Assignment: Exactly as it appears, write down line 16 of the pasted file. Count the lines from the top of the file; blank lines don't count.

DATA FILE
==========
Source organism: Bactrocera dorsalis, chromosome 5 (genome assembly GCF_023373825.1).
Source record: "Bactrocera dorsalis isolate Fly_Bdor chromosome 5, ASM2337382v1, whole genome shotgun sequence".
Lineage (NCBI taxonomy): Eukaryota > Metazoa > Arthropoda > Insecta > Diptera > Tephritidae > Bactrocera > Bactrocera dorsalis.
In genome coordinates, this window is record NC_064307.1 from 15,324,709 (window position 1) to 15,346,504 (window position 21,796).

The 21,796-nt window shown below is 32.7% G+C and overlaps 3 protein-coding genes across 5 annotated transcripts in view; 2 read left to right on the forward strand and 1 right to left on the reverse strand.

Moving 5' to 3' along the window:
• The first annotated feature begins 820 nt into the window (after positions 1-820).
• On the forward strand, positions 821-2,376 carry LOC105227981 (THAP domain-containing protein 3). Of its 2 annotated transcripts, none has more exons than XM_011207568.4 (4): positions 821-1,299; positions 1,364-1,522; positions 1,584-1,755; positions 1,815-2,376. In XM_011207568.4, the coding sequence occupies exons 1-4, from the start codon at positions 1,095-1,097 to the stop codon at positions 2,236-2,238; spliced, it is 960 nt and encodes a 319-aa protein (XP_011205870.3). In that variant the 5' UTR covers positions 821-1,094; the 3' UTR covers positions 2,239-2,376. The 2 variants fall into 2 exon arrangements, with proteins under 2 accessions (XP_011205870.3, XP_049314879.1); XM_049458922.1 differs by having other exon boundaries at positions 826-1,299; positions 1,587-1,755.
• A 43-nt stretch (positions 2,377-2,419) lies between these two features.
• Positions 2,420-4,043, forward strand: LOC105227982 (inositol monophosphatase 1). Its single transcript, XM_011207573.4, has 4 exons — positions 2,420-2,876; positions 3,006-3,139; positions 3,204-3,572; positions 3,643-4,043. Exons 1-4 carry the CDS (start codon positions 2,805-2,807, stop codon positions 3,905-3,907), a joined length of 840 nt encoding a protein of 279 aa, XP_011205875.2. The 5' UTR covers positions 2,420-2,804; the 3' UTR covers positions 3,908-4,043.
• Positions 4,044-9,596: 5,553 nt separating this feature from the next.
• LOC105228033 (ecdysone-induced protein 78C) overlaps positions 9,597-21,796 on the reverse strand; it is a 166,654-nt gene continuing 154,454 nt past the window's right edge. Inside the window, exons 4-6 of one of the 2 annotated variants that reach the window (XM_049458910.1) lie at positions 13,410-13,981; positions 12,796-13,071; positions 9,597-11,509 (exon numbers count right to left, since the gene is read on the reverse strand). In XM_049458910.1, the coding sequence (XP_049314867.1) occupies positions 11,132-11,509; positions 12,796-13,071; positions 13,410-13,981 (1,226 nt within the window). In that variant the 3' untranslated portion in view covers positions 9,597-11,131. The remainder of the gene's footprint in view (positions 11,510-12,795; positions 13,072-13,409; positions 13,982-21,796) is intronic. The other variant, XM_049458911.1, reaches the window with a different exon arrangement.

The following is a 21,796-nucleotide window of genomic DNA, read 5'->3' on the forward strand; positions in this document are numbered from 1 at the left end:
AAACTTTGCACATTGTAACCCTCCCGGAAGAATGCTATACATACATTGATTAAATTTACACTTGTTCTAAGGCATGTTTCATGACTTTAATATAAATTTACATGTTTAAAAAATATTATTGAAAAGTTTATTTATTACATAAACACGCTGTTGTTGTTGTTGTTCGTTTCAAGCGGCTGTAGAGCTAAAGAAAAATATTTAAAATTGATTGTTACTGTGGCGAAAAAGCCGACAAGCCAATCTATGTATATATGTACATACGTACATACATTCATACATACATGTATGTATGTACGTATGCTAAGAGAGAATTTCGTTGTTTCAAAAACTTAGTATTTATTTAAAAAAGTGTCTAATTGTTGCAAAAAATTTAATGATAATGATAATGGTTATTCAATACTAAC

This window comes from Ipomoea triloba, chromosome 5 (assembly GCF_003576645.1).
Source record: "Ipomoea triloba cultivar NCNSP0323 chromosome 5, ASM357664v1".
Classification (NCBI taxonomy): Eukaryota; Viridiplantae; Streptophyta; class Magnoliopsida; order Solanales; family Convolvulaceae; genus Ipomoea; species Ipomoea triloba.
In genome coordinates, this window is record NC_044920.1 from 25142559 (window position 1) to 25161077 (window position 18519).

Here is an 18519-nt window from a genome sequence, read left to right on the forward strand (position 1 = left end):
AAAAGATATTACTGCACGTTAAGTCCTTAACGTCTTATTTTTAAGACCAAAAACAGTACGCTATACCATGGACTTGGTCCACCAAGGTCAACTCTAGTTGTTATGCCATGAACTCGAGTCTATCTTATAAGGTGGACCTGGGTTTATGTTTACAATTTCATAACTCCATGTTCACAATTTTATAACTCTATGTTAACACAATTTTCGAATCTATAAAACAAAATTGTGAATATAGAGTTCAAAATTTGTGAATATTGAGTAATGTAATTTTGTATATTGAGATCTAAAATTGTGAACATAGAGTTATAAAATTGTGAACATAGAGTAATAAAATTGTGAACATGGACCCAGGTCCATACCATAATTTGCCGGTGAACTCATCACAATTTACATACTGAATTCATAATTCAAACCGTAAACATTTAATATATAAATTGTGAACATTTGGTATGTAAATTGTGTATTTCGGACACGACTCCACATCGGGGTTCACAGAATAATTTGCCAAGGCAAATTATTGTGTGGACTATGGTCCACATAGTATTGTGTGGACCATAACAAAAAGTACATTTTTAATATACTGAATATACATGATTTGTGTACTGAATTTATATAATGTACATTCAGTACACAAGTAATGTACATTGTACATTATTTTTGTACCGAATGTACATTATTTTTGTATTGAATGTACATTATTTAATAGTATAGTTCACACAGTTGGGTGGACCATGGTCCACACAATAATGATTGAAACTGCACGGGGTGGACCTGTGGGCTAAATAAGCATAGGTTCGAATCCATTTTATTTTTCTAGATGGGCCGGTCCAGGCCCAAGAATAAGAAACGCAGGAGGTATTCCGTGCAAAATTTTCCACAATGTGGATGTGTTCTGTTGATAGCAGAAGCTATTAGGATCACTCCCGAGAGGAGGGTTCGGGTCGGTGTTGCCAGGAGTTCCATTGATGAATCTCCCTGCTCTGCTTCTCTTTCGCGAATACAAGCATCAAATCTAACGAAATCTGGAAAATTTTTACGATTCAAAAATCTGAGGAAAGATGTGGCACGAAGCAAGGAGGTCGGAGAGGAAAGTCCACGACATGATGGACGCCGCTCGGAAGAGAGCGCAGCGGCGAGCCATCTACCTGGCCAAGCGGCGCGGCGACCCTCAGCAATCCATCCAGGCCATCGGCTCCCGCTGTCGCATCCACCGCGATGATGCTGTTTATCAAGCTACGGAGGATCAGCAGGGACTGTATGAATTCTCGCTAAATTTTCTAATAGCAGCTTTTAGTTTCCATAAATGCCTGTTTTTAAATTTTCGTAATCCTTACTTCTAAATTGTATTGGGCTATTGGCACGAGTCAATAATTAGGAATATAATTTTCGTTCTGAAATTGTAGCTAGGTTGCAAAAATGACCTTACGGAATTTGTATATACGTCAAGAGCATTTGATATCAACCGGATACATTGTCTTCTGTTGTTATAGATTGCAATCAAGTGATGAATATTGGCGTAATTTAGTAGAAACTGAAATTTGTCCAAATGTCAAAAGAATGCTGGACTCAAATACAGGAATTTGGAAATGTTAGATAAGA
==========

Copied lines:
Source record: "Ipomoea triloba cultivar NCNSP0323 chromosome 5, ASM357664v1".